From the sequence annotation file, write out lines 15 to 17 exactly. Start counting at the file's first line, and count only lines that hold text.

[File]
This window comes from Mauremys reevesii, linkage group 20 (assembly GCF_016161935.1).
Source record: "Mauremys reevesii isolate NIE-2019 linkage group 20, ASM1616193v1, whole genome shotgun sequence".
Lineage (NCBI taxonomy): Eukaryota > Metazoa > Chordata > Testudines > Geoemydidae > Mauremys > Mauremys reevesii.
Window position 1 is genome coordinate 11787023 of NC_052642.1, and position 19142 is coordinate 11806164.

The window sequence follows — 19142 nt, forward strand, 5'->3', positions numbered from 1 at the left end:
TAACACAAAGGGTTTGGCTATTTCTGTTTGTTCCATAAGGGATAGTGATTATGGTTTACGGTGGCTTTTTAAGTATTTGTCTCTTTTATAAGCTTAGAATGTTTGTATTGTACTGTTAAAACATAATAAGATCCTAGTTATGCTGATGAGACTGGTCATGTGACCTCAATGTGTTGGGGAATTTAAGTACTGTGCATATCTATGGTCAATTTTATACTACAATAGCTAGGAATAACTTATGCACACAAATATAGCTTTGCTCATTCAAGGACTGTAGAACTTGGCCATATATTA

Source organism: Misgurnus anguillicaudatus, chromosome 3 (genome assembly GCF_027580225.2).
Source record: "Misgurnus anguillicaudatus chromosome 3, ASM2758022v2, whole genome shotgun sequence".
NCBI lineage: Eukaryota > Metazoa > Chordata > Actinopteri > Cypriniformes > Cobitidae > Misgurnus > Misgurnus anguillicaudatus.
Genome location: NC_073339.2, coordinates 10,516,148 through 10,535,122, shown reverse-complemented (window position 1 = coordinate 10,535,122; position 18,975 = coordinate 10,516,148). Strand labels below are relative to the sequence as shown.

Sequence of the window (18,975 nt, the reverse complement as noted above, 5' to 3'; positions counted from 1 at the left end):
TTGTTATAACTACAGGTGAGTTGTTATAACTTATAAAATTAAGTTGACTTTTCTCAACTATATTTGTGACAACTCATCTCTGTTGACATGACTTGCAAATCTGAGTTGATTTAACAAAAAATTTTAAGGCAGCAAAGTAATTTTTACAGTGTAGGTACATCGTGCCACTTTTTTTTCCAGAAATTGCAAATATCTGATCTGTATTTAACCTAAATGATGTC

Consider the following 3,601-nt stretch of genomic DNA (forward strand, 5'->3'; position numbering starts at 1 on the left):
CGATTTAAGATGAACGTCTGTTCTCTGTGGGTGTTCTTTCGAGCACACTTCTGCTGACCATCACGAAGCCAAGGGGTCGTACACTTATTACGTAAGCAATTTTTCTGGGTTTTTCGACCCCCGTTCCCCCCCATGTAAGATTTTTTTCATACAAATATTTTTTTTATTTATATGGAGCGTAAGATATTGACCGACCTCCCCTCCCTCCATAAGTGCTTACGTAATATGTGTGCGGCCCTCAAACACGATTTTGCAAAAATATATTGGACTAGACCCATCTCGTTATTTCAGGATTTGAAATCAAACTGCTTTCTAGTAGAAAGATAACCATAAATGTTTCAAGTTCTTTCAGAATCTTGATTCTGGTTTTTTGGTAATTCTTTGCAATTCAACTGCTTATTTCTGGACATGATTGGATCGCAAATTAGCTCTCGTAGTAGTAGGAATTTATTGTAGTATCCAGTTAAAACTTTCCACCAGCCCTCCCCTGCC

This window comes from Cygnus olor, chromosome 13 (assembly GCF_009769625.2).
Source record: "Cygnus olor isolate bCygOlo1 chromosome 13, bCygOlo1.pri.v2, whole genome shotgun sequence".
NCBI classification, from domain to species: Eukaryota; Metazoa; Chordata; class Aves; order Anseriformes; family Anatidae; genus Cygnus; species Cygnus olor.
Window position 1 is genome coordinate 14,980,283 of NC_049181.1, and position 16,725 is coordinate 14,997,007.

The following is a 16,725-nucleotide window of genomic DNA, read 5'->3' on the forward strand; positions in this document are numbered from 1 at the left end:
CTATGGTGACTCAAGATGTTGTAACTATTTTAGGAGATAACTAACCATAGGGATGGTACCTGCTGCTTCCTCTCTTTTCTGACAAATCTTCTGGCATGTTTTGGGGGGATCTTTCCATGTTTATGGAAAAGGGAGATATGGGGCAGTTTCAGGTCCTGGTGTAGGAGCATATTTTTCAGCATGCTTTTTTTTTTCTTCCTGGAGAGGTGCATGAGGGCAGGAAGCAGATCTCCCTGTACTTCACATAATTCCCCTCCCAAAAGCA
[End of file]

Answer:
This window comes from Cygnus olor, chromosome 13 (assembly GCF_009769625.2).
Source record: "Cygnus olor isolate bCygOlo1 chromosome 13, bCygOlo1.pri.v2, whole genome shotgun sequence".
NCBI classification, from domain to species: Eukaryota; Metazoa; Chordata; class Aves; order Anseriformes; family Anatidae; genus Cygnus; species Cygnus olor.